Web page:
Not infrequently, a clinical teacher has to answer the questions of both undergraduate and postgraduate students on how to diagnose arteriosclerosis and how to evaluate its significance as to prognosis and management. The following is my answer.
Arteriosclerosis—literally, hardening of the arteries—comprises several different pathologic processes, each of different clinical significance. One type is due to senescence, that is, to the physiologic process of aging. This type is best designated as presbyosclerosis and concerns chiefly the vascular media. Another is caused by a metabolic disorder and consequent disease of the intima; this is known as atherosclerosis. A third type consists of a proliferative process in the smallest peripheral arteries (arterioles); it was first described in 1872 by Gull and Sutton as "arterio-capillary fibrosis" and is now called arteriolosclerosis. I do not intend to discuss this third type here, as it most commonly represents the structural consequence of a long-standing systolic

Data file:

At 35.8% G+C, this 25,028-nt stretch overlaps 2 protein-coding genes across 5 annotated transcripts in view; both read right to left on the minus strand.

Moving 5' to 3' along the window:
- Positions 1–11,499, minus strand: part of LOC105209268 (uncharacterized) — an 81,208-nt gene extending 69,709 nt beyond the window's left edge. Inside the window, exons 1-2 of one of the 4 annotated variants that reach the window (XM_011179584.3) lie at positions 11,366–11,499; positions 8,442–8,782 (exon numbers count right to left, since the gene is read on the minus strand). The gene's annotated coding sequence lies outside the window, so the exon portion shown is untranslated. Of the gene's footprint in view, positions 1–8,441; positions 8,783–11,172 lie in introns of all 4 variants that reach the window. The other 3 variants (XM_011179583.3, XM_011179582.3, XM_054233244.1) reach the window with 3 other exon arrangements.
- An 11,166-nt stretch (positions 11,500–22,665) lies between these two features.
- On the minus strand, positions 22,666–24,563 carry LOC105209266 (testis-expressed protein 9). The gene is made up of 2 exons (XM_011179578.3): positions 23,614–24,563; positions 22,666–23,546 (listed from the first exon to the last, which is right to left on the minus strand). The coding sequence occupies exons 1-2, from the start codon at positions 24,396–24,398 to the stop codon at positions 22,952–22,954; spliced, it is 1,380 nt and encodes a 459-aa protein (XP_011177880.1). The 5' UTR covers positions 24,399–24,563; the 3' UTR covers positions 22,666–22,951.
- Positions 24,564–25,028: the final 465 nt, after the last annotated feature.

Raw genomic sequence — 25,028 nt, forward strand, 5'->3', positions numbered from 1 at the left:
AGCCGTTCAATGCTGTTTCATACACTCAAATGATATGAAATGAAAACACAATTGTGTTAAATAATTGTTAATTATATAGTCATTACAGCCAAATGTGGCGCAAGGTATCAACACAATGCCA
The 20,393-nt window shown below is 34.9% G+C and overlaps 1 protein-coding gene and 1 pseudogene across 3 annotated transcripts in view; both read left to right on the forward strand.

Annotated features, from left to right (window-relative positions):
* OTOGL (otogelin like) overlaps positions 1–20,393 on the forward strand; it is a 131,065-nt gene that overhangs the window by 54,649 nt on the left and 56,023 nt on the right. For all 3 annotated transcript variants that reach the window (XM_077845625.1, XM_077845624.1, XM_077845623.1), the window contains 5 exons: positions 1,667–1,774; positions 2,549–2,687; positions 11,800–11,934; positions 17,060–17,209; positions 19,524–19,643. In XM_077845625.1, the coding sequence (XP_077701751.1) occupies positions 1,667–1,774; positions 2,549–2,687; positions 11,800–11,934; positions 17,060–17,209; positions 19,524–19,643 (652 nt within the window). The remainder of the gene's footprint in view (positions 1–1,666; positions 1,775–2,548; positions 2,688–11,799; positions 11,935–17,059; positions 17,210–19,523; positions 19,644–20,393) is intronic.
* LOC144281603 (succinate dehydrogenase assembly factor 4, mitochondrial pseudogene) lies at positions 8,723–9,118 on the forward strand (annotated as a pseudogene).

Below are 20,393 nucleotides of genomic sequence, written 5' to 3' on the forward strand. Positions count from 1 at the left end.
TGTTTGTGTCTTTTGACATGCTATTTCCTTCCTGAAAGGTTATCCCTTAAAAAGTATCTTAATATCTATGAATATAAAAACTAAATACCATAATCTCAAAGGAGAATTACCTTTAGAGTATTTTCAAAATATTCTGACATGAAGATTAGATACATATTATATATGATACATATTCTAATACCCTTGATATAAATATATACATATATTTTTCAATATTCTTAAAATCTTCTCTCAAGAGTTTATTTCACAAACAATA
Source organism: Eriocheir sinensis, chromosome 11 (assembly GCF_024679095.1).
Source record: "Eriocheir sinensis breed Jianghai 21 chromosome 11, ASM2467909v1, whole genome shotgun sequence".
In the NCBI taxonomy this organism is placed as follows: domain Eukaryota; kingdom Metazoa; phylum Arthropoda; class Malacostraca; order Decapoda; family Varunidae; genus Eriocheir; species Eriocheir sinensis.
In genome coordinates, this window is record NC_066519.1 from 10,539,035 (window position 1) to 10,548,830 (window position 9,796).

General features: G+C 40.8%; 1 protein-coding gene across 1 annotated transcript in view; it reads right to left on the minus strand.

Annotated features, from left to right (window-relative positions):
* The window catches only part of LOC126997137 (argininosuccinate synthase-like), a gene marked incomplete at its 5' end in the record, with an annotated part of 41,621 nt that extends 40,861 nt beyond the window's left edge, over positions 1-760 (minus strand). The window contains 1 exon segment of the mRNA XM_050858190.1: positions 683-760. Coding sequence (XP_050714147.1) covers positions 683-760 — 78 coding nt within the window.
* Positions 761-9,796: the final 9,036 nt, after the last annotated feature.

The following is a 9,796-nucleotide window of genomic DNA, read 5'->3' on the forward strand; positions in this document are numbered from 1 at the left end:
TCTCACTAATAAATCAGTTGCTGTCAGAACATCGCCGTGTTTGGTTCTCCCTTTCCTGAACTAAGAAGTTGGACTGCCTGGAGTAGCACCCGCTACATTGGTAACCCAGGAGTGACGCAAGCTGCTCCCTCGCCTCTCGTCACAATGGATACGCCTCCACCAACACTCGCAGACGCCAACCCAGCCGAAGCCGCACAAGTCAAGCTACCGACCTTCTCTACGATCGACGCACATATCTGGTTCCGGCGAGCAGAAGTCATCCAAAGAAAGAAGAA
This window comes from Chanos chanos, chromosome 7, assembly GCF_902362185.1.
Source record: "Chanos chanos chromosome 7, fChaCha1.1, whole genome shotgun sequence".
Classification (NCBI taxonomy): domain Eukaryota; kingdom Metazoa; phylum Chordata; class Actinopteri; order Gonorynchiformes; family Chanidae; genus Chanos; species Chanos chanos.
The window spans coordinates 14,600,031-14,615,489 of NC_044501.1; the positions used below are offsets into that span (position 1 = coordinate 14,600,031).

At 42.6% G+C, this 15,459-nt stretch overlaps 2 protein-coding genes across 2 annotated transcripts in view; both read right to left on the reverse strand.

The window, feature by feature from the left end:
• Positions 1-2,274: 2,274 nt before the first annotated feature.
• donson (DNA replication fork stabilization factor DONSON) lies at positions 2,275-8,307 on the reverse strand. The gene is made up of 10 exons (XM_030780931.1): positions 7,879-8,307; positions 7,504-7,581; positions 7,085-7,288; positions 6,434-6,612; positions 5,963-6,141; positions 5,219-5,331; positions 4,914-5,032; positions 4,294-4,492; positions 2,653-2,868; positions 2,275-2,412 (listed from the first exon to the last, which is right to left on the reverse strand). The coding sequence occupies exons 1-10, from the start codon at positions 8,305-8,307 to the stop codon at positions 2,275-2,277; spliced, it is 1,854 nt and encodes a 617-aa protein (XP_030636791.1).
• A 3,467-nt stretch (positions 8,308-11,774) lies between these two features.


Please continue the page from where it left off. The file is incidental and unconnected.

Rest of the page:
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Country-Specific Mortality and Growth Failure in Infancy and Yound Children and
Association With Material Stature
Use interactive graphics and maps to view and sort country-specific infant and early
dhildhood mortality and growth failure data and their association with maternal
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